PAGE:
In The Kitchen

Start With the Four R's:  Re-think, Reduce, Reuse, Recycle: 

The easiest place to begin Re-Thinking, Reducing, Reusing, & Recycling is:


Reuse Glass Jars:

  • Store paint
  • Use for:  screws, bolts, nuts, nails
  • Store leftovers
  • Drinking glass - you can even use it as a to-go glass if you keep the lid

Get Rid of Plastic Storage Bowls

Plastic is harmful to our health.  It has been proven to have toxic chemicals and, when heated, can leach these chemicals into our food.  Instead, purchase glass storage bowls; they are typically easier to store than plastic. 

Say NO to Styrofoam!

  • Styrofoam (also known as polystyrene) never biodegrades and is harmful to wildlife.  When polystyrene breaks down, it breaks into small pieces.  Birds and fish ingest it, mistaking them for eggs and insects. Unfortunately, they cannot digest it; it builds up in their stomachs, eventually killing them.
  • Polystyrene is made from oil - another reason to reduce our use of it and one way we can reduce our addiction to oil.
  • Never add hot food to a polystyrene container or re-heat food in a polystyrene container.  The toxins in the plastic leach into food.

Use Re-Usable Dishes, Flatware, and Cloth Napkins:

I always question why people think it's "more convenient" to use disposable dishes and flatware.  If you have to pay over and over for them and run to the store everytime you need them, how can that be more convenient than reaching into your cupboard for those nice re-usable dishes that you already have?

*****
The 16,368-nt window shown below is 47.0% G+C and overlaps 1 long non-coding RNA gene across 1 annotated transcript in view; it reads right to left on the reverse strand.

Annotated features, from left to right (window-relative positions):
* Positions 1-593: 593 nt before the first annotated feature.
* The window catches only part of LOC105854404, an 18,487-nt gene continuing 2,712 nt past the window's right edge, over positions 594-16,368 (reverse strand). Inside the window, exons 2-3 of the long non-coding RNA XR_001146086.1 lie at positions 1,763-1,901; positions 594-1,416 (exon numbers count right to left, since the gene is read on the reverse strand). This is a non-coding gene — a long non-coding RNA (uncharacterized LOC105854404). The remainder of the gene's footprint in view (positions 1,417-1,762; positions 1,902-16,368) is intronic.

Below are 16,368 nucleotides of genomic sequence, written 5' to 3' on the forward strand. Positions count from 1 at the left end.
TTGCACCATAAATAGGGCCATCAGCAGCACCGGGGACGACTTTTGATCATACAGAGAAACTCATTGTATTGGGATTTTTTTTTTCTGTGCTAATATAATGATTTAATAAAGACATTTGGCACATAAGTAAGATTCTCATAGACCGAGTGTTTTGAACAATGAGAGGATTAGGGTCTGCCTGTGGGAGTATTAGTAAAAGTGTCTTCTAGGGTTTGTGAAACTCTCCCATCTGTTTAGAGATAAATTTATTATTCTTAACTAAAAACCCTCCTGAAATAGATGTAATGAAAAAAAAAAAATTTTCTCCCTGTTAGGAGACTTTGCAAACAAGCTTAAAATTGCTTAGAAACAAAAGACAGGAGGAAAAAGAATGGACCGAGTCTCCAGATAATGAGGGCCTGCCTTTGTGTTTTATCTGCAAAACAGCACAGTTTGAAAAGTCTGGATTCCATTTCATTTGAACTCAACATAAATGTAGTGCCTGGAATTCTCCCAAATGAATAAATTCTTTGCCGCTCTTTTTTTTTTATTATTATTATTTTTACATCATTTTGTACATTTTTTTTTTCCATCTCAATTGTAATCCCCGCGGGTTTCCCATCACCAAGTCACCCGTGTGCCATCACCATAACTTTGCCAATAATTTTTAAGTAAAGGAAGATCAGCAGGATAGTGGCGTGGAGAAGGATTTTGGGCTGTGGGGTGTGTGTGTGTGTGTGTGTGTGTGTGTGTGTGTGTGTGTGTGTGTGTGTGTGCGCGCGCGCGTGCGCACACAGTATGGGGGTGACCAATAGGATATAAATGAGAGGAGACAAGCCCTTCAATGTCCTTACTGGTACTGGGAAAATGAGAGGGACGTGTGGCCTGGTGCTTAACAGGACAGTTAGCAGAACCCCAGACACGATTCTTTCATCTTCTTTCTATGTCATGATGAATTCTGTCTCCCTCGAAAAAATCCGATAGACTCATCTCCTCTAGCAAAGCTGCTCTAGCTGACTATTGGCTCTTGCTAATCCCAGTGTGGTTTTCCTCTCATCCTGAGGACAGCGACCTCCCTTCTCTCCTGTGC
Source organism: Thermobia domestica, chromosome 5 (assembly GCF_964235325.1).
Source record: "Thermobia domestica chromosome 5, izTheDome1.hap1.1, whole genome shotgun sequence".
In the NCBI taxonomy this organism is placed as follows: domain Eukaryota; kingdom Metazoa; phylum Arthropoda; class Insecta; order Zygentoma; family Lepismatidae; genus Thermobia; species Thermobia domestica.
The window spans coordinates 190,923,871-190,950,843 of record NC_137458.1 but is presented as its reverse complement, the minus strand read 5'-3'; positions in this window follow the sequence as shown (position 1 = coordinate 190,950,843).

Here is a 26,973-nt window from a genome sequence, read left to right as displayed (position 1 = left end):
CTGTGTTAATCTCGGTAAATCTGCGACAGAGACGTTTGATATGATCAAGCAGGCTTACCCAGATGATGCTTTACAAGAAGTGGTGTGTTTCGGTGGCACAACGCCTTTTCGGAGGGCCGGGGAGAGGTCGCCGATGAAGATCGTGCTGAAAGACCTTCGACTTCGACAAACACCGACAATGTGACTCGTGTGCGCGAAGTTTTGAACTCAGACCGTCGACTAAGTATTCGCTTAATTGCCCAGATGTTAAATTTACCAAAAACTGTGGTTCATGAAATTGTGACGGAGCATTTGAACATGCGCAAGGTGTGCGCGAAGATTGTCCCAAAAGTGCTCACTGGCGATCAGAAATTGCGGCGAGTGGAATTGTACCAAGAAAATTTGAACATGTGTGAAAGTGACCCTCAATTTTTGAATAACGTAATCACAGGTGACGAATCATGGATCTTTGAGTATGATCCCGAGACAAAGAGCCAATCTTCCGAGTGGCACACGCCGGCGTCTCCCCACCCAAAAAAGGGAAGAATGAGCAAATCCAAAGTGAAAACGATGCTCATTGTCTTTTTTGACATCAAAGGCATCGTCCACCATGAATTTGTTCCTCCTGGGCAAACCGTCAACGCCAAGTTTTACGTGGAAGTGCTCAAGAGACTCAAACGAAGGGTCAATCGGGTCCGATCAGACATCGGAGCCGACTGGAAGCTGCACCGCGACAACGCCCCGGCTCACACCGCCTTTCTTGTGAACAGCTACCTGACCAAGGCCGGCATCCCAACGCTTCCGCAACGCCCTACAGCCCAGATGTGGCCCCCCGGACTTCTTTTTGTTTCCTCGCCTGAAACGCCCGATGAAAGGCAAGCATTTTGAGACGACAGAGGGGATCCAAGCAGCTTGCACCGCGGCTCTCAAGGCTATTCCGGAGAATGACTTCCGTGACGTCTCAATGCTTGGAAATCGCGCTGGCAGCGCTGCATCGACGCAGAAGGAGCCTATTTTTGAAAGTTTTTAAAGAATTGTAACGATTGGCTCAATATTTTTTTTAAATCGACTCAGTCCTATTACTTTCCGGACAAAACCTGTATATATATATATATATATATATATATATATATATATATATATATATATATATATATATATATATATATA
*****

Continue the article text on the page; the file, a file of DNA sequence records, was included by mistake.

• By using re-usable dishes, flatware, and cloth napkins, you not only keep these items from going into the landfill, you also reduce the amount of water used to manufacture them (it takes about 5 gallons of water to produce one paper plate!), as well as the air pollution as a result of the factory output and the trucks used to haul them.
  • Take containers with you to restaurants for leftovers, rather than using a to-go container.


Check with your waste management company to see what items are recyclable.  You can usually find this information on their website and sometimes on the inside of the lid to the trash cans (if they are supplied). 

  • Paper towel rolls
  • Plastic food containers
  • Aluminum foil
  • Paper cups
  • Cereal boxes
  • Frozen food boxes and containers


We recommend composters that are compact and spin in order to mix the compost.  Keep the composter in an area that will get enough sun to "cook" the materials, but not so much that it will kill the beneficial bacteria that helps to break down the materials.

  • Keep a bowl with a lid handy for produce scraps that can easily be added to the compost pile on a daily basis. 
  • To start a new compost pile, add a little soil and some grass clippings, along with produce scraps.  Egg shells are also acceptable.
  • Add water to moisten the material, which will help get the process started.
  • Do you put meat in the composter.
  • Spin the composter every couple of days at the very least.
  • Allow to break down so that it looks like soil (which it is!)
  • Add the compost to your flower beds when it's ready.  You will know that it is ready when you have nice black, rich soil.
  • Each time you empty the compost bin, keep a little compost as a starter mix for the next batch.


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